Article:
I know its stepped, but think of it as a pot for the moment. Whatever is below the wiper is in parallel with the amplifier impedance, so calculate that. Add that to whatever is above the wiper and that's your divider input impedance (or at least resistance). For output impedance, parallel whatever is below the wiper, with whatever is above. Include the amplifier in parallel with the bottom, and the output impedance of the preamp in series with the top. Hopefully that very nonrigorous verbal description helps!
Conrad
__________________
I may be barking up the wrong tree, but at least I'm barking! 
21st March 2011, 01:11 AM  #25 
Banned
Join Date: Jan 2008

OK, here we see the source impedance RS, the attenuator (RX + RY) and the load impedance RL. Taking a minimalistic view, we might say that the input impedance of the attenuator is RX + RY, and the output impedance is RY.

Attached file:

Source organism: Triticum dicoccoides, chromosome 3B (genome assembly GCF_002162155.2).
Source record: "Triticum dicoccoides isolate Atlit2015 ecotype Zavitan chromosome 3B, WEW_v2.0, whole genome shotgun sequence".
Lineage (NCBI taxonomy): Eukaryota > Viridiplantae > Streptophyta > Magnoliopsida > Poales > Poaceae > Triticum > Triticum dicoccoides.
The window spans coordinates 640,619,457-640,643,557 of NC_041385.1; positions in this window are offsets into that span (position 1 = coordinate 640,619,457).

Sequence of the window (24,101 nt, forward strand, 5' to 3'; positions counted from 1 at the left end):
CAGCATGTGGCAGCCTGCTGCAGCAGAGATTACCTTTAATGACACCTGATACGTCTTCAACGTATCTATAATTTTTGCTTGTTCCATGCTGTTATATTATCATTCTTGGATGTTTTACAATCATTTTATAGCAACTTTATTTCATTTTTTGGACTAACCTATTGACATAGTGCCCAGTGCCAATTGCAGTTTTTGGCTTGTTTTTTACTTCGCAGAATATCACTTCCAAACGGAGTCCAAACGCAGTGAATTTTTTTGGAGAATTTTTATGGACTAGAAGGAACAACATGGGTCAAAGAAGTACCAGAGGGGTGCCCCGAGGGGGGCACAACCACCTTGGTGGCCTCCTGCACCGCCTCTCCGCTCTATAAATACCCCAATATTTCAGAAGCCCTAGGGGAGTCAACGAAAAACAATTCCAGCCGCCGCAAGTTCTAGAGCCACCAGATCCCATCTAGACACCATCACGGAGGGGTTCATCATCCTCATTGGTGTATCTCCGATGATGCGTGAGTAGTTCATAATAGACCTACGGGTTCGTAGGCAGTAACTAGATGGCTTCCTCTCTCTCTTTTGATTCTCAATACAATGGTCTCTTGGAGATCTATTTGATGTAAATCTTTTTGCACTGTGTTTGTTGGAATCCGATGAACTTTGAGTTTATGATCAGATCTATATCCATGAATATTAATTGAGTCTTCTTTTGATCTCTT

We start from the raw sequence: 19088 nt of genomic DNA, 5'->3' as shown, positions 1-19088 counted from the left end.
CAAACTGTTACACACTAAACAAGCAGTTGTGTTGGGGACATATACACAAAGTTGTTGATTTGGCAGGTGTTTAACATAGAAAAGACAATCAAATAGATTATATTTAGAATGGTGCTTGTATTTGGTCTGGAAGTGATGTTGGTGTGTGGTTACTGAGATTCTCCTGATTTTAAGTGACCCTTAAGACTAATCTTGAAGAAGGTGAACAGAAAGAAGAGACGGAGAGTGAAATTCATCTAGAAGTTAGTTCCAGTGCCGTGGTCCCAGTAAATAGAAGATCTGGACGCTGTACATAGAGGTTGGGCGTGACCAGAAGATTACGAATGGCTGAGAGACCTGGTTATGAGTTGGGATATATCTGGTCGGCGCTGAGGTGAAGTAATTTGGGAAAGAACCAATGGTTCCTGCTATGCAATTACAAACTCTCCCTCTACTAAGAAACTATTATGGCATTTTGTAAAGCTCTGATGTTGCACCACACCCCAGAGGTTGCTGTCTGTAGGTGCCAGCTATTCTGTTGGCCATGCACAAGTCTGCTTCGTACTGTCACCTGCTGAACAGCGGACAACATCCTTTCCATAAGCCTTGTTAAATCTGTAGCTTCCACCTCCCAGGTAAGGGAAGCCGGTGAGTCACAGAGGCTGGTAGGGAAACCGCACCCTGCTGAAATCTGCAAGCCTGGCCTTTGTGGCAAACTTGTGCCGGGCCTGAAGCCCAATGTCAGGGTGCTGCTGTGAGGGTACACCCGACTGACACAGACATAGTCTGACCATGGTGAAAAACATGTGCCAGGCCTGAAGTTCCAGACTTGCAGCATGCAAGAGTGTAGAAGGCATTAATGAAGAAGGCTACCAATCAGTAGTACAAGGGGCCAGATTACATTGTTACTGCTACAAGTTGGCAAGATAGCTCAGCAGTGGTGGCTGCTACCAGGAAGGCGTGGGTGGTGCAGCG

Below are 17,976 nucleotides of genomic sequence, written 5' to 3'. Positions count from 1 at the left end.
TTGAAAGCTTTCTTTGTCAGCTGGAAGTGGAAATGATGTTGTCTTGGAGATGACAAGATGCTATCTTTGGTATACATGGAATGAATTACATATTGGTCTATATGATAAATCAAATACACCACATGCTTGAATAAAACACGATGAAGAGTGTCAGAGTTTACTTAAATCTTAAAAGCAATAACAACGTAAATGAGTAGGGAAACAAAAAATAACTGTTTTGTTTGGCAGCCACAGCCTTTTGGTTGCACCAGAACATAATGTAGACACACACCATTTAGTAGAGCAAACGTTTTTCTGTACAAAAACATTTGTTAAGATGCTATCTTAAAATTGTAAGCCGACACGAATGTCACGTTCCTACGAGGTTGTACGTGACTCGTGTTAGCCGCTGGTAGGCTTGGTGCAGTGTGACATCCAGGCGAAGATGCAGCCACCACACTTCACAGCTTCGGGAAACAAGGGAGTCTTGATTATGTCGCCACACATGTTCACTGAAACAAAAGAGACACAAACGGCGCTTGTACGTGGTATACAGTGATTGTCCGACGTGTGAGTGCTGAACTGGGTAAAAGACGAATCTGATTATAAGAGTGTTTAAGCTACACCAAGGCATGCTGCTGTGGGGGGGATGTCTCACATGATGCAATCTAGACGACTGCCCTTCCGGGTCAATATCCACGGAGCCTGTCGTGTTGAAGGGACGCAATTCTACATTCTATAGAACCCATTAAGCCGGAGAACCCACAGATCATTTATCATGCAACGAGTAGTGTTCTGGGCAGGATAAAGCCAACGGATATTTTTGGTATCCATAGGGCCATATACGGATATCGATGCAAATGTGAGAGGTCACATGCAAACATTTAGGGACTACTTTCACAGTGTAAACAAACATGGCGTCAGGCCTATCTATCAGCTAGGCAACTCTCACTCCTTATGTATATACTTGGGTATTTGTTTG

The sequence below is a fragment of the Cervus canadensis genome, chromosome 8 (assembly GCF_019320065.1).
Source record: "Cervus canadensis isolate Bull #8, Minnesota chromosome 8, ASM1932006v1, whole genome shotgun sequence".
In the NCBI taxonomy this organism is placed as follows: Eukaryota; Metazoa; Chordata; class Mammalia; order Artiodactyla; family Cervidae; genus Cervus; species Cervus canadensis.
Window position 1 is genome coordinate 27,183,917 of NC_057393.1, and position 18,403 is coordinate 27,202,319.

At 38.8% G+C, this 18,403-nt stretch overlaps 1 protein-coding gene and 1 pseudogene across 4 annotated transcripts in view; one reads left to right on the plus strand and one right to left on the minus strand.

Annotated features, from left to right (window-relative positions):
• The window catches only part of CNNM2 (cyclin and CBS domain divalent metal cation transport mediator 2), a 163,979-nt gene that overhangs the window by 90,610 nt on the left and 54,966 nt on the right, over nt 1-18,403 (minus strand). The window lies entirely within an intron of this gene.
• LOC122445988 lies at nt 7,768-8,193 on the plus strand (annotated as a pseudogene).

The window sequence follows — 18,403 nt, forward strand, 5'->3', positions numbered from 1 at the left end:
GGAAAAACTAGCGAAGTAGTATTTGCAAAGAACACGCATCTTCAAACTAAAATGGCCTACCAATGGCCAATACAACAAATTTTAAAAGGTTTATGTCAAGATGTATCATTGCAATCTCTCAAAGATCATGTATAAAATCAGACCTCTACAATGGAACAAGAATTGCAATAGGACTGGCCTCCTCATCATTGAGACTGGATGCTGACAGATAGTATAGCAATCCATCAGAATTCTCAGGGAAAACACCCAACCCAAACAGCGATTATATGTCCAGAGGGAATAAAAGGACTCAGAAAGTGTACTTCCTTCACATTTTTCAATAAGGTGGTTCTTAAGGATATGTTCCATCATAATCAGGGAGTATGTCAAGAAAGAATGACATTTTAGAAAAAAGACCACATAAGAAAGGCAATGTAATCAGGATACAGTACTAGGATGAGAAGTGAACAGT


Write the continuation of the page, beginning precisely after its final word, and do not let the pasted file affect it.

io_impedances.jpg Taken in isolation the source sees the attenuator, RX + RY. If taking into account the load, the source sees RX + (RY  RL).  means 'in parallel with'. The current in the circuit I = V / (RS + RX + (RY  RL)). This enables you to calculate the voltage drop across, and current through all the resistances, whether discrete components, or characteristics of the source and load. It's normal to calculate a source resistance by measuring the open circuit voltage and then the voltage across a known load. Knowing that the voltage is being split between the source resistance and the load, it becomes possible to calculate the source resistance. The meter is taken as having infinite resistance (although this may not be an acceptable approximation). This means that there is no current (!) through the source resistance while measuring, and consequently no voltage drop across it. The load sees RY, but this doesn't make much sense without the source connected, in which case the load sees RY  (RX + RS). Voltage sources have a very low impedance, looking at the junction of RX, RY then there are 2 parallel paths to ground, the one through RY and the one through RX, RS and the voltage source. w